After a meeting with convicted Oklahoma City bomber Terry Nichols, a U.S. congressman reaffirmed evidence of a Middle East connection to the 1995 attack.
Rep. Dana Rohrabacher, R-Calif. – who has publicly vowed to address unanswered questions about the bombing – went with a staff aid to the super-maximum security prison in Florence, Colo., where Nichols is serving 161 consecutive life sentences, according to the Northeast Intelligence Network, a private, counter-terrorist research and investigation group.
In his quizzing of Nichols, the congressman relied heavily on the investigative work of journalist Jayna Davis and her book, “The Third Terrorist: The Middle Eastern Connection to the Oklahoma City Bombing,” published by WND Books.
Davis asserts Nichols and Timothy McVeigh were not the lone conspirators but were part of a greater scheme involving Islamic terrorists and at least one provable link to Iraq.
As WorldNetDaily reported, Rohrabacher has said he is “deeply disturbed” that the FBI did not follow up on affidavits Davis turned over to the bureau from 22 witnesses supporting evidence that Iraqi intelligence agents infiltrated the United States to recruit and assist McVeigh and Nichols.
Davis spoke with Rohrabacher after his visit with Nichols and gave a tape of her conversation to Northeast Intelligence Network Director Douglas Hagmann.
The congressman told Davis:
“Yours is the only game in town that has any evidence.”
Nichols acknowledged the existence of John Doe No. 2 – the alleged third terrorist – but stopped short of identifying him, claiming he “did not want to speculate.”
However, according to Rohrabacher, Nichols said “he thought other people [beyond Nichols and Timothy McVeigh] were involved” in the Oklahoma City bombing.
“Timothy McVeigh on a number of occasions, had talked about Middle Easterners,” Rohrabacher told Davis. “Terry didn’t say anything that would dispel the theory, the central theory of your research, which is these people [witnesses featured in "The Third Terrorist"] actually saw Tim McVeigh and he was with Arabs, and these are the people that you tracked down.”
Rohrabacher, chairman of the House Subcommittee on Oversight and Investigations, said Nichols did not say anything that would undercut Davis’ finding of a definitive Middle Eastern connection to the bombing.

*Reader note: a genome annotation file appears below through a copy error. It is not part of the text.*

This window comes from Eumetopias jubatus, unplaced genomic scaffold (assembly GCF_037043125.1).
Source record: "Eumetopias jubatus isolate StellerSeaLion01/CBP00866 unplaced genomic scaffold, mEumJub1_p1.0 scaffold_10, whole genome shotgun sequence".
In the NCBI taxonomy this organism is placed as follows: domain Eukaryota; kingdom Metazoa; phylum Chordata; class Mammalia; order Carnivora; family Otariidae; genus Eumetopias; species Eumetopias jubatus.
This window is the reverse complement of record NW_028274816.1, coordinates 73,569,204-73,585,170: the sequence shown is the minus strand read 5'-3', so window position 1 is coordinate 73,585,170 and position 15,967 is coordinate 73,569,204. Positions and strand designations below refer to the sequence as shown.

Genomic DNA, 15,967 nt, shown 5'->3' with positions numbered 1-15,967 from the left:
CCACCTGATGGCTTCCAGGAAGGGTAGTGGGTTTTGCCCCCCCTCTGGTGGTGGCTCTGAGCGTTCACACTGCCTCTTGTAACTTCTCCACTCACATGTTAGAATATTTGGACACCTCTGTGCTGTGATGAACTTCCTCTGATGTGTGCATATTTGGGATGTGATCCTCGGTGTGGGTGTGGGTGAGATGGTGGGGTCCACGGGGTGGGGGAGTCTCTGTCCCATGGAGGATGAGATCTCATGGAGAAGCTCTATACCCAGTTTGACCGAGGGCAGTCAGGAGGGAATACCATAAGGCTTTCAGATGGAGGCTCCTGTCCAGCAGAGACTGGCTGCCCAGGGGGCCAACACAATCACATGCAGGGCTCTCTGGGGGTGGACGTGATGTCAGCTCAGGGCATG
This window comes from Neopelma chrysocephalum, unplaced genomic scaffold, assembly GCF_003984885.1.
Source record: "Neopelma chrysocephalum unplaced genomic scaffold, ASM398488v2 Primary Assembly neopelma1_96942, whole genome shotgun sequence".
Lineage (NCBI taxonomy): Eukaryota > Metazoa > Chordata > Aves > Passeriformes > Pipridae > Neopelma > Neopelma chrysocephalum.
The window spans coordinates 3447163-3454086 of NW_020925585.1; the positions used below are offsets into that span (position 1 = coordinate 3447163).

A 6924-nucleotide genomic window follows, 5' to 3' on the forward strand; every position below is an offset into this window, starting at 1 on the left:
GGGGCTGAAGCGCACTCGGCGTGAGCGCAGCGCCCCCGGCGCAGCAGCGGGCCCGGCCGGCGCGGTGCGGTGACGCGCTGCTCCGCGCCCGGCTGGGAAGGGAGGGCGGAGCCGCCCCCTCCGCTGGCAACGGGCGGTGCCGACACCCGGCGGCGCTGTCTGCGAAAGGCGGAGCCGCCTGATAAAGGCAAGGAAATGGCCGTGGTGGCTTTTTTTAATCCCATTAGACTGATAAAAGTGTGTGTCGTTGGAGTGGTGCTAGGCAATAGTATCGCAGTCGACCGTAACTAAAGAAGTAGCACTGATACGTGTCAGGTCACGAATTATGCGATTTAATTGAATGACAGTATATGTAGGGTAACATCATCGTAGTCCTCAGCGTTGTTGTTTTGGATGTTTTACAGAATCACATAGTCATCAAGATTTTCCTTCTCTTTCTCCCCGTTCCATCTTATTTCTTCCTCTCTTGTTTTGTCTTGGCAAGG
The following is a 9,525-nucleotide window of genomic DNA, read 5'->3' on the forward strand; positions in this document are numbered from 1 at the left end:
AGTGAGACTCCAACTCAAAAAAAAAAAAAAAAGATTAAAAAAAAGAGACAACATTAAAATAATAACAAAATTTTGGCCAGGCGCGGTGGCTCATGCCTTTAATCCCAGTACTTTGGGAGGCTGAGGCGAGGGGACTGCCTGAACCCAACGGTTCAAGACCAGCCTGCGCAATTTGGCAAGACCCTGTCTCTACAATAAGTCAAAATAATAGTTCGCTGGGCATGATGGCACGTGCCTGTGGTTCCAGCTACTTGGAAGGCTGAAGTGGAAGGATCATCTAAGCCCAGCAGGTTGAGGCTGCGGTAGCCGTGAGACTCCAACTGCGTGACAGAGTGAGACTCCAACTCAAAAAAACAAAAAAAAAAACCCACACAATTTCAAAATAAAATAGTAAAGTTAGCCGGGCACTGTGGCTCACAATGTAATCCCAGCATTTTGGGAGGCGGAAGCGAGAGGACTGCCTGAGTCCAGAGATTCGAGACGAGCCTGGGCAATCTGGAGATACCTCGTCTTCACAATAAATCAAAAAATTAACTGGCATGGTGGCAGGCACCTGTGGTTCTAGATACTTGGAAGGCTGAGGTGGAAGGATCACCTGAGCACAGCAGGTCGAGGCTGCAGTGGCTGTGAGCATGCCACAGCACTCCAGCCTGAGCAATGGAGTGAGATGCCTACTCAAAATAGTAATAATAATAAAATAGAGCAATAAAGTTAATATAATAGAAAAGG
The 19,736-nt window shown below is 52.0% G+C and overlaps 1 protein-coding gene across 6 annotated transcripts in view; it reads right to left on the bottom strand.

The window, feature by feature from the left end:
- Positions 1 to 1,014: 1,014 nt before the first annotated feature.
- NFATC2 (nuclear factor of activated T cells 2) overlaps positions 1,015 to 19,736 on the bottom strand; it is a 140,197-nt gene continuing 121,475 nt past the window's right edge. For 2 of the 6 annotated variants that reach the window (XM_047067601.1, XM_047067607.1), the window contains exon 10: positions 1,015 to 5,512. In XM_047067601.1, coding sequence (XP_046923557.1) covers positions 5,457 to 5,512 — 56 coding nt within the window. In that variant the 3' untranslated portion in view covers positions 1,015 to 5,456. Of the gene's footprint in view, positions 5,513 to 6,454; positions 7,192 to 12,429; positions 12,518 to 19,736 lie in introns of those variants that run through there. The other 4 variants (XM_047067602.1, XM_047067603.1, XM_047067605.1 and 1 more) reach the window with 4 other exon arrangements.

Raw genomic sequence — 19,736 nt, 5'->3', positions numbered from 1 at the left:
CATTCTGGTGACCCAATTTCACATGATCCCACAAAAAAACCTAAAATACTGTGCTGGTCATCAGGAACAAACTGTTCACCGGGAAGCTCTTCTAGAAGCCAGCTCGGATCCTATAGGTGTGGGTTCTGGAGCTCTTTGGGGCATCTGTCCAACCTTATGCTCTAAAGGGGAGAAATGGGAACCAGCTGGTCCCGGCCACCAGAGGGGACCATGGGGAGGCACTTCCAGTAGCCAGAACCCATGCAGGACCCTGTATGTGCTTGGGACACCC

The congressman said Nichols “didn’t do anything that would in any way … counter the witnesses that you have dug up and put on the record.”
The witnesses provided sworn affidavits to Davis and Chicago-based attorney David Schippers, who served as chief investigative counsel to the House Judiciary Committee for the impeachment trial of former President Clinton.
Schippers also prosecuted a number of high-profile organized crime figures under U.S. Attorney General Robert Kennedy.
After conducting lengthy videotaped interviews with more than a dozen of Davis’ confidential witnesses in May, Schippers stated: “Given the credibility of these witnesses, I could get an indictment with just one day of testimony before a grand jury.”
Former CIA director James Woolsey also has found the witness statements accumulated by Davis to be credible, including many who attested to observing Middle Eastern nationals in the company of McVeigh and at the Murrah building at the time of the bombing.
Rohrabacher told Davis: “Your evidence remains the heaviest”
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Despite the information he received from Nichols, the congressman told Davis he still was “in no hurry” to convene congressional hearings, but said he wanted to see more of her evidence.
As WND reported, on the 10th anniversary of the Oklahoma City bombing, in April, Rohrabacher asked in a House-floor speech why the FBI ignored strong evidence of a Middle East connection to the attack.
Rohrabacher said at the time that if the FBI does not provide satisfactory answers to his questions, he will call for congressional hearings.
Two years ago, on the eve of U.S. action in Iraq, Davis’ reporting on the Oklahoma City bombing was vindicated when the U.S. 10th Circuit Court of Appeals dismissed a lawsuit filed against her after finding “defendants did not recklessly disregard the truth” in reporting on an Iraqi soldier’s alleged involvement in the bombing.
Read WorldNetDaily’s extensive coverage of the Oklahoma City bombing case.
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